It is needless to say that I was deeply interested in the President’s eloquent and prophetic talk which subsequent events have more than fully verified.
THE PRESIDENTIAL ELECTION OF 1876 AND ITS RESULTS
The Presidential election was held in 1876. The Republicans had carried the country in 1872 by such a decisive majority that it indicated many years of continued Republican ascendency in the National Government. But the severe reverses sustained by that party at the polls two years later completely changed this situation and outlook. Democrats confidently expected and Republicans seriously apprehended that the Presidential election of 1876 would result in a substantial Democratic victory. Mr. Blaine was the leading candidate for the Republican nomination, but he had bitter opposition in the ranks of his own party. That opposition came chiefly from friends and supporters of Senator Conkling at the North and from Southern Republicans generally. The opposition of the Conkling men to Mr. Blaine was largely personal; while southern Republicans were opposed to him on account of his having caused the defeat of the Federal Elections Bill. The great majority of southern Republicans supported Senator Oliver P. Morton of Indiana.
After the National Convention had been organized, it looked for a while as if Mr. Blaine’s nomination was a foregone conclusion. Hon. Edward McPherson, of Pennsylvania,—a strong Blaine man,—had been made President of the Convention. In placing Mr. Blaine’s name in nomination, Hon. Robert G. Ingersoll of Illinois made such an eloquent and effective speech that he came very near carrying the Convention by storm, and thus securing the nomination of the statesman from Maine. But the opposition to Mr. Blaine was too well organized to allow the Convention to be stampeded, even by the power and eloquence of an Ingersoll. It was this speech that gave Mr. Ingersoll his national fame and brought him to the front as a public speaker and lecturer. It was the most eloquent and impressive speech that was delivered during the sitting of the Convention. After a bitter struggle of many hours, and after a number of fruitless ballots, the Convention finally nominated Gov. R.B. Hayes, of Ohio, as a compromise candidate. This result was brought about through a union of the combined opposition to Mr. Blaine. Hon. Wm. A. Wheeler, of New York, was nominated for Vice-President and the work of the Convention was over.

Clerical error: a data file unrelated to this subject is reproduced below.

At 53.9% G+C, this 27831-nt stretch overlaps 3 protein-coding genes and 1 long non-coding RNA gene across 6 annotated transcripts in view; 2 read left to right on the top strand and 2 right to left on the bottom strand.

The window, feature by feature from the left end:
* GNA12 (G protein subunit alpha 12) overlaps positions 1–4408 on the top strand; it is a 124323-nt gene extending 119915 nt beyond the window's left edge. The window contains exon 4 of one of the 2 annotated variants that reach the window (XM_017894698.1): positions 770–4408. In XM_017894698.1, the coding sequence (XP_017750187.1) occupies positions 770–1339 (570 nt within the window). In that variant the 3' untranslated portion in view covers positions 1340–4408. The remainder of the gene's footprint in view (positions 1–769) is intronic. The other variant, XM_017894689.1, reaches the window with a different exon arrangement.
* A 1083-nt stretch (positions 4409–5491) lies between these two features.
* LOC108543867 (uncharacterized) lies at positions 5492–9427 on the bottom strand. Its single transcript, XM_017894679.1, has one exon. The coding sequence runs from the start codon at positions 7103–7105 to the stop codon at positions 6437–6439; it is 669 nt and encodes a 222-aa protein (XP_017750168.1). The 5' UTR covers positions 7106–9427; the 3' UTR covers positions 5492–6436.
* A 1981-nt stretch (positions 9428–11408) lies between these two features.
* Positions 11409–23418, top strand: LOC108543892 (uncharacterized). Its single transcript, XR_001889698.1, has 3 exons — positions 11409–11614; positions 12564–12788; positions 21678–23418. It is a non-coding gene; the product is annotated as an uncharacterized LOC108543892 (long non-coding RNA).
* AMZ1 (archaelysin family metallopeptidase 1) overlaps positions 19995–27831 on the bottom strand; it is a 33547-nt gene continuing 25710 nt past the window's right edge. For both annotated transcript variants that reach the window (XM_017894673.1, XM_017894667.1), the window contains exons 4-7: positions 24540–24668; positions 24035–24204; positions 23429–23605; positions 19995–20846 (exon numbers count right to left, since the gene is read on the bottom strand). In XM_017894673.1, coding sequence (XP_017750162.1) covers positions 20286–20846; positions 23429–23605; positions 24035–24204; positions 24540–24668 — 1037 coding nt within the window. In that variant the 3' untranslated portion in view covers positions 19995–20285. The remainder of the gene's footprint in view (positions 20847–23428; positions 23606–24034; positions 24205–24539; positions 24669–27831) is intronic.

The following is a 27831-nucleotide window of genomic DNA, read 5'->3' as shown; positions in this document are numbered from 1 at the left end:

The Democrats nominated ex-Governor Samuel J. Tilden, of New York, for President, and Thomas A. Hendricks, of Indiana, for Vice-President. Their platform pledged many radical reforms in the administration of the government. This ticket was made with the hope that it would be successful in the doubtful and debatable States of New York, New Jersey, Indiana, and Connecticut, which, with the Solid South, would constitute a majority of the electoral college, even if all the other States should go Republican, which was not anticipated.